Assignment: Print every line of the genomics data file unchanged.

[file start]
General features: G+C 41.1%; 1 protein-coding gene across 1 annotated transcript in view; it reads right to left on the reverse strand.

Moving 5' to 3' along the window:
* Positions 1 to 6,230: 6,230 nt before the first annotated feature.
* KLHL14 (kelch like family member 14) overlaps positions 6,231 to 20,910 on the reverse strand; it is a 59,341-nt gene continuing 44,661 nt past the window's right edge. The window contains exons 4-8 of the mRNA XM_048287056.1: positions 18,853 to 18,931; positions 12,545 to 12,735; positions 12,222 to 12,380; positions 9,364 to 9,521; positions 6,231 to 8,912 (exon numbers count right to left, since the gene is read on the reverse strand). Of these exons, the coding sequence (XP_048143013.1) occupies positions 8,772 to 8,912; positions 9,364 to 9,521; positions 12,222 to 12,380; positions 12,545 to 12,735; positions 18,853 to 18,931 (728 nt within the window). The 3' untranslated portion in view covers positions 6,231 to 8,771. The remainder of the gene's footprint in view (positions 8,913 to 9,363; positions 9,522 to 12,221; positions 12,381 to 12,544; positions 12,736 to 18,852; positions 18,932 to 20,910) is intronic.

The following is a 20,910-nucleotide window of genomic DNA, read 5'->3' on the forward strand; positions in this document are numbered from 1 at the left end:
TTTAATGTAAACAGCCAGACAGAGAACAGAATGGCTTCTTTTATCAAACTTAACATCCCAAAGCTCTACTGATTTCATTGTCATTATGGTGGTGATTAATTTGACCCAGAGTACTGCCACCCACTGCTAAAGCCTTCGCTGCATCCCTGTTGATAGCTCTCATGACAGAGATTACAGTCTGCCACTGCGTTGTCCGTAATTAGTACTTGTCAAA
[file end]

General features: G+C 41.1%; 1 protein-coding gene across 1 annotated transcript in view; it reads right to left on the reverse strand.

Moving 5' to 3' along the window:
* Positions 1 to 6,230: 6,230 nt before the first annotated feature.
* KLHL14 (kelch like family member 14) overlaps positions 6,231 to 20,910 on the reverse strand; it is a 59,341-nt gene continuing 44,661 nt past the window's right edge. The window contains exons 4-8 of the mRNA XM_048287056.1: positions 18,853 to 18,931; positions 12,545 to 12,735; positions 12,222 to 12,380; positions 9,364 to 9,521; positions 6,231 to 8,912 (exon numbers count right to left, since the gene is read on the reverse strand). Of these exons, the coding sequence (XP_048143013.1) occupies positions 8,772 to 8,912; positions 9,364 to 9,521; positions 12,222 to 12,380; positions 12,545 to 12,735; positions 18,853 to 18,931 (728 nt within the window). The 3' untranslated portion in view covers positions 6,231 to 8,771. The remainder of the gene's footprint in view (positions 8,913 to 9,363; positions 9,522 to 12,221; positions 12,381 to 12,544; positions 12,736 to 18,852; positions 18,932 to 20,910) is intronic.

The following is a 20,910-nucleotide window of genomic DNA, read 5'->3' on the forward strand; positions in this document are numbered from 1 at the left end:
TTTAATGTAAACAGCCAGACAGAGAACAGAATGGCTTCTTTTATCAAACTTAACATCCCAAAGCTCTACTGATTTCATTGTCATTATGGTGGTGATTAATTTGACCCAGAGTACTGCCACCCACTGCTAAAGCCTTCGCTGCATCCCTGTTGATAGCTCTCATGACAGAGATTACAGTCTGCCACTGCGTTGTCCGTAATTAGTACTTGTCAAA